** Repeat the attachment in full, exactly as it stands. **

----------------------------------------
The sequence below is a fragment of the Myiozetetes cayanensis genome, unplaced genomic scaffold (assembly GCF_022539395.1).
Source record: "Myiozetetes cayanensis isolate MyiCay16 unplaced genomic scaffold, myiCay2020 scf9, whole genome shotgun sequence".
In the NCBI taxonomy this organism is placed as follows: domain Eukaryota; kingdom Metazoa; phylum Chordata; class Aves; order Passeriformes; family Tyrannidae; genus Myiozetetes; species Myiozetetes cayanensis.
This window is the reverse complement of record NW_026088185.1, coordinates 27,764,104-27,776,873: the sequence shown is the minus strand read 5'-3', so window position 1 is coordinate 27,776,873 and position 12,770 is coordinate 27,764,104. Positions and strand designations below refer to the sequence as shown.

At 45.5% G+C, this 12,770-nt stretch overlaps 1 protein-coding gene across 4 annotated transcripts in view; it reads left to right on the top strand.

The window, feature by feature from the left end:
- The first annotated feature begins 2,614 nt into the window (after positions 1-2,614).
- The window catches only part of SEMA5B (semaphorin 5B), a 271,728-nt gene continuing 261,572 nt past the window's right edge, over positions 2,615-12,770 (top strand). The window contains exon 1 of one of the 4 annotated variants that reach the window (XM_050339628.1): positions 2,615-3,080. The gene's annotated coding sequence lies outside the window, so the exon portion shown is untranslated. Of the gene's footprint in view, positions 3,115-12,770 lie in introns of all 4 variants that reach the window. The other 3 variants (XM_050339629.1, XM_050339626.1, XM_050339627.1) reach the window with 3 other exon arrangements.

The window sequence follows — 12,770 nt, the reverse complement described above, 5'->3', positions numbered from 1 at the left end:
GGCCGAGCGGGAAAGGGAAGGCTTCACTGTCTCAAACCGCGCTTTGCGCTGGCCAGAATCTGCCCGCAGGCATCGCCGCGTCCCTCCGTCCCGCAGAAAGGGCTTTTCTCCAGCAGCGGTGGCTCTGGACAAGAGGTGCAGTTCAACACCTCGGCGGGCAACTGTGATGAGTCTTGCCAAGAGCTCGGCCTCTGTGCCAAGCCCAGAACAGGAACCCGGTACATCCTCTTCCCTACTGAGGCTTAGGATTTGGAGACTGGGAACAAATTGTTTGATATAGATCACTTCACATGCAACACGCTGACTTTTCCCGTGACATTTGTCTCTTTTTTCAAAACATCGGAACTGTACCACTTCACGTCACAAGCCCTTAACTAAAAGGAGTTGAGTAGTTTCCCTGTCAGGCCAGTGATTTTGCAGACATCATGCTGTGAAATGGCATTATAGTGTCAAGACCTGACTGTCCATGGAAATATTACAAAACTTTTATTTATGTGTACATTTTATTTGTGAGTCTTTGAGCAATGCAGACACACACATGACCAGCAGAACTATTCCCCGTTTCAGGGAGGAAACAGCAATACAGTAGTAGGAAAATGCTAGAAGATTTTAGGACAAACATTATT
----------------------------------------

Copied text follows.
The sequence below is a fragment of the Myiozetetes cayanensis genome, unplaced genomic scaffold (assembly GCF_022539395.1).
Source record: "Myiozetetes cayanensis isolate MyiCay16 unplaced genomic scaffold, myiCay2020 scf9, whole genome shotgun sequence".
In the NCBI taxonomy this organism is placed as follows: domain Eukaryota; kingdom Metazoa; phylum Chordata; class Aves; order Passeriformes; family Tyrannidae; genus Myiozetetes; species Myiozetetes cayanensis.
This window is the reverse complement of record NW_026088185.1, coordinates 27,764,104-27,776,873: the sequence shown is the minus strand read 5'-3', so window position 1 is coordinate 27,776,873 and position 12,770 is coordinate 27,764,104. Positions and strand designations below refer to the sequence as shown.

At 45.5% G+C, this 12,770-nt stretch overlaps 1 protein-coding gene across 4 annotated transcripts in view; it reads left to right on the top strand.

The window, feature by feature from the left end:
- The first annotated feature begins 2,614 nt into the window (after positions 1-2,614).
- The window catches only part of SEMA5B (semaphorin 5B), a 271,728-nt gene continuing 261,572 nt past the window's right edge, over positions 2,615-12,770 (top strand). The window contains exon 1 of one of the 4 annotated variants that reach the window (XM_050339628.1): positions 2,615-3,080. The gene's annotated coding sequence lies outside the window, so the exon portion shown is untranslated. Of the gene's footprint in view, positions 3,115-12,770 lie in introns of all 4 variants that reach the window. The other 3 variants (XM_050339629.1, XM_050339626.1, XM_050339627.1) reach the window with 3 other exon arrangements.

The window sequence follows — 12,770 nt, the reverse complement described above, 5'->3', positions numbered from 1 at the left end:
GGCCGAGCGGGAAAGGGAAGGCTTCACTGTCTCAAACCGCGCTTTGCGCTGGCCAGAATCTGCCCGCAGGCATCGCCGCGTCCCTCCGTCCCGCAGAAAGGGCTTTTCTCCAGCAGCGGTGGCTCTGGACAAGAGGTGCAGTTCAACACCTCGGCGGGCAACTGTGATGAGTCTTGCCAAGAGCTCGGCCTCTGTGCCAAGCCCAGAACAGGAACCCGGTACATCCTCTTCCCTACTGAGGCTTAGGATTTGGAGACTGGGAACAAATTGTTTGATATAGATCACTTCACATGCAACACGCTGACTTTTCCCGTGACATTTGTCTCTTTTTTCAAAACATCGGAACTGTACCACTTCACGTCACAAGCCCTTAACTAAAAGGAGTTGAGTAGTTTCCCTGTCAGGCCAGTGATTTTGCAGACATCATGCTGTGAAATGGCATTATAGTGTCAAGACCTGACTGTCCATGGAAATATTACAAAACTTTTATTTATGTGTACATTTTATTTGTGAGTCTTTGAGCAATGCAGACACACACATGACCAGCAGAACTATTCCCCGTTTCAGGGAGGAAACAGCAATACAGTAGTAGGAAAATGCTAGAAGATTTTAGGACAAACATTATT